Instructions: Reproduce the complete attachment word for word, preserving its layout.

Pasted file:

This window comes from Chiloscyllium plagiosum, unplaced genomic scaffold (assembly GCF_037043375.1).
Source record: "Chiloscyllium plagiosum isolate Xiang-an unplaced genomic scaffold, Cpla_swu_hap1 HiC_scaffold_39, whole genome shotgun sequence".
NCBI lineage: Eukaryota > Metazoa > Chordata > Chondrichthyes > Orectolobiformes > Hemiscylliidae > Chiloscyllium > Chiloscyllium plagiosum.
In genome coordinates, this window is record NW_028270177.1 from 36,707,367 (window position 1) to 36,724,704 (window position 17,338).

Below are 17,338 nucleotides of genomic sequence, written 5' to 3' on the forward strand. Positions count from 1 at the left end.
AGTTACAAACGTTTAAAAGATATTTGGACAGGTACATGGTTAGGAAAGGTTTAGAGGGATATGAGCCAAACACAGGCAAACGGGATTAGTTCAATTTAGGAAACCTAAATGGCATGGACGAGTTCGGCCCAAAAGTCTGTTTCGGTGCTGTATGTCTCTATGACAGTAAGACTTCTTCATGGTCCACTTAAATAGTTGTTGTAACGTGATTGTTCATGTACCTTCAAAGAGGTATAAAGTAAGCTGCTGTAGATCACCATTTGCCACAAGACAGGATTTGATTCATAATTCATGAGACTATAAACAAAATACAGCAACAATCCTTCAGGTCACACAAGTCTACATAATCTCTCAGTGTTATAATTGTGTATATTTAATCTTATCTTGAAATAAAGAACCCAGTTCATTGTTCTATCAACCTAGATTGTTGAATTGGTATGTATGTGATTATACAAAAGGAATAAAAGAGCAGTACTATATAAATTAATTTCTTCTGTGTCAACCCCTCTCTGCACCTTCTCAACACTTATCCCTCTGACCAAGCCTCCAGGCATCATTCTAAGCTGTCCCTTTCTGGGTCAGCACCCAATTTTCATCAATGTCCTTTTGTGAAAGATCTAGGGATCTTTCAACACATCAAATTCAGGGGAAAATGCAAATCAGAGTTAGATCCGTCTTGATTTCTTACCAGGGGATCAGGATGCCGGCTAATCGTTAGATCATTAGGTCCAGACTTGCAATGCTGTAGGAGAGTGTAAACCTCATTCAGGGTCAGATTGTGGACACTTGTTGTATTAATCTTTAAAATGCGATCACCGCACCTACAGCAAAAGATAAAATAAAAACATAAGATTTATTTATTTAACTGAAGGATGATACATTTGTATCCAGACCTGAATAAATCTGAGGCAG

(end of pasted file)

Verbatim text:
This window comes from Chiloscyllium plagiosum, unplaced genomic scaffold (assembly GCF_037043375.1).
Source record: "Chiloscyllium plagiosum isolate Xiang-an unplaced genomic scaffold, Cpla_swu_hap1 HiC_scaffold_39, whole genome shotgun sequence".
NCBI lineage: Eukaryota > Metazoa > Chordata > Chondrichthyes > Orectolobiformes > Hemiscylliidae > Chiloscyllium > Chiloscyllium plagiosum.
In genome coordinates, this window is record NW_028270177.1 from 36,707,367 (window position 1) to 36,724,704 (window position 17,338).

Below are 17,338 nucleotides of genomic sequence, written 5' to 3' on the forward strand. Positions count from 1 at the left end.
AGTTACAAACGTTTAAAAGATATTTGGACAGGTACATGGTTAGGAAAGGTTTAGAGGGATATGAGCCAAACACAGGCAAACGGGATTAGTTCAATTTAGGAAACCTAAATGGCATGGACGAGTTCGGCCCAAAAGTCTGTTTCGGTGCTGTATGTCTCTATGACAGTAAGACTTCTTCATGGTCCACTTAAATAGTTGTTGTAACGTGATTGTTCATGTACCTTCAAAGAGGTATAAAGTAAGCTGCTGTAGATCACCATTTGCCACAAGACAGGATTTGATTCATAATTCATGAGACTATAAACAAAATACAGCAACAATCCTTCAGGTCACACAAGTCTACATAATCTCTCAGTGTTATAATTGTGTATATTTAATCTTATCTTGAAATAAAGAACCCAGTTCATTGTTCTATCAACCTAGATTGTTGAATTGGTATGTATGTGATTATACAAAAGGAATAAAAGAGCAGTACTATATAAATTAATTTCTTCTGTGTCAACCCCTCTCTGCACCTTCTCAACACTTATCCCTCTGACCAAGCCTCCAGGCATCATTCTAAGCTGTCCCTTTCTGGGTCAGCACCCAATTTTCATCAATGTCCTTTTGTGAAAGATCTAGGGATCTTTCAACACATCAAATTCAGGGGAAAATGCAAATCAGAGTTAGATCCGTCTTGATTTCTTACCAGGGGATCAGGATGCCGGCTAATCGTTAGATCATTAGGTCCAGACTTGCAATGCTGTAGGAGAGTGTAAACCTCATTCAGGGTCAGATTGTGGACACTTGTTGTATTAATCTTTAAAATGCGATCACCGCACCTACAGCAAAAGATAAAATAAAAACATAAGATTTATTTATTTAACTGAAGGATGATACATTTGTATCCAGACCTGAATAAATCTGAGGCAG